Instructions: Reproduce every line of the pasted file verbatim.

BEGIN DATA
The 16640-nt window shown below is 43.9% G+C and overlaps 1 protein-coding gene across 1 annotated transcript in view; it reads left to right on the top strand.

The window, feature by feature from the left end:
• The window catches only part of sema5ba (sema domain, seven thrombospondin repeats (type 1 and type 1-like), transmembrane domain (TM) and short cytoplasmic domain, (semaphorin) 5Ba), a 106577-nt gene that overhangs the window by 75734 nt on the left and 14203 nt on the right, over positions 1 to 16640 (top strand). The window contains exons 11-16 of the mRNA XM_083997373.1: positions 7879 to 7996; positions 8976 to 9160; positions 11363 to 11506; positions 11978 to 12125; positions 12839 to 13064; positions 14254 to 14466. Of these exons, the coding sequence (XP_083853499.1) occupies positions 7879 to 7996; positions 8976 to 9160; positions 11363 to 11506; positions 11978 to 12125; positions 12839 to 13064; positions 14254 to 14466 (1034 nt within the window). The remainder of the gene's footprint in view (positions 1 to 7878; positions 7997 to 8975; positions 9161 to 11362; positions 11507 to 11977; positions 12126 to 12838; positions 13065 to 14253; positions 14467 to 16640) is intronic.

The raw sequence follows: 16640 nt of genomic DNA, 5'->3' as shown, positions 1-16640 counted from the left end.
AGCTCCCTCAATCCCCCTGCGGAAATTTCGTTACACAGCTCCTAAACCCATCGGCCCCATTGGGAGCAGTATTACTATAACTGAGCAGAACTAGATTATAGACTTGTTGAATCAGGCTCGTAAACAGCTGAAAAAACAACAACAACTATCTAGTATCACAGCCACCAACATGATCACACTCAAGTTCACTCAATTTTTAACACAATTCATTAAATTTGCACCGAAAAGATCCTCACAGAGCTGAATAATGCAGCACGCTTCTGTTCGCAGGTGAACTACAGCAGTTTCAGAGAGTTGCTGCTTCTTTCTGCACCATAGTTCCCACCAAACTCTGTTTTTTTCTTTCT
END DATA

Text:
The 16640-nt window shown below is 43.9% G+C and overlaps 1 protein-coding gene across 1 annotated transcript in view; it reads left to right on the top strand.

The window, feature by feature from the left end:
• The window catches only part of sema5ba (sema domain, seven thrombospondin repeats (type 1 and type 1-like), transmembrane domain (TM) and short cytoplasmic domain, (semaphorin) 5Ba), a 106577-nt gene that overhangs the window by 75734 nt on the left and 14203 nt on the right, over positions 1 to 16640 (top strand). The window contains exons 11-16 of the mRNA XM_083997373.1: positions 7879 to 7996; positions 8976 to 9160; positions 11363 to 11506; positions 11978 to 12125; positions 12839 to 13064; positions 14254 to 14466. Of these exons, the coding sequence (XP_083853499.1) occupies positions 7879 to 7996; positions 8976 to 9160; positions 11363 to 11506; positions 11978 to 12125; positions 12839 to 13064; positions 14254 to 14466 (1034 nt within the window). The remainder of the gene's footprint in view (positions 1 to 7878; positions 7997 to 8975; positions 9161 to 11362; positions 11507 to 11977; positions 12126 to 12838; positions 13065 to 14253; positions 14467 to 16640) is intronic.

The raw sequence follows: 16640 nt of genomic DNA, 5'->3' as shown, positions 1-16640 counted from the left end.
AGCTCCCTCAATCCCCCTGCGGAAATTTCGTTACACAGCTCCTAAACCCATCGGCCCCATTGGGAGCAGTATTACTATAACTGAGCAGAACTAGATTATAGACTTGTTGAATCAGGCTCGTAAACAGCTGAAAAAACAACAACAACTATCTAGTATCACAGCCACCAACATGATCACACTCAAGTTCACTCAATTTTTAACACAATTCATTAAATTTGCACCGAAAAGATCCTCACAGAGCTGAATAATGCAGCACGCTTCTGTTCGCAGGTGAACTACAGCAGTTTCAGAGAGTTGCTGCTTCTTTCTGCACCATAGTTCCCACCAAACTCTGTTTTTTTCTTTCT